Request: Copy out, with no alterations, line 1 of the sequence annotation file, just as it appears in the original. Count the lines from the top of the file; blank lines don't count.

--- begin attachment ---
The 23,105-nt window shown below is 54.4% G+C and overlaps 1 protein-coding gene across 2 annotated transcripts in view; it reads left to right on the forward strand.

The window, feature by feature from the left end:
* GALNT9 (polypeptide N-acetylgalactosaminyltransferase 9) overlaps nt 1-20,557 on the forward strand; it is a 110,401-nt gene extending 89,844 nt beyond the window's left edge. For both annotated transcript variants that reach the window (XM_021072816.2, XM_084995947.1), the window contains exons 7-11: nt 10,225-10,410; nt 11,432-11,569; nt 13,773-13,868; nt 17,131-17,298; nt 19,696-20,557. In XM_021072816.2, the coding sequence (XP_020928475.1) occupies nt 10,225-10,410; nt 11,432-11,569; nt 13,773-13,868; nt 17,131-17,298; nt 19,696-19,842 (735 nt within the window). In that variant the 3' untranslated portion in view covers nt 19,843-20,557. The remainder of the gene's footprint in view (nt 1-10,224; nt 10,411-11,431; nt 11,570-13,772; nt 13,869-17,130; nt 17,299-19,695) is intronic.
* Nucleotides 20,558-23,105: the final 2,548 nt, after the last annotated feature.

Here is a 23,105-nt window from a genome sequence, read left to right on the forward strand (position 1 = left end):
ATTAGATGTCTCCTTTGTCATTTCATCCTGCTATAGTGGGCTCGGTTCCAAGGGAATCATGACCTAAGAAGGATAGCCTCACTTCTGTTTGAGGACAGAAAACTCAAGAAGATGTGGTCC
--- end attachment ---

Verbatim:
The 23,105-nt window shown below is 54.4% G+C and overlaps 1 protein-coding gene across 2 annotated transcripts in view; it reads left to right on the forward strand.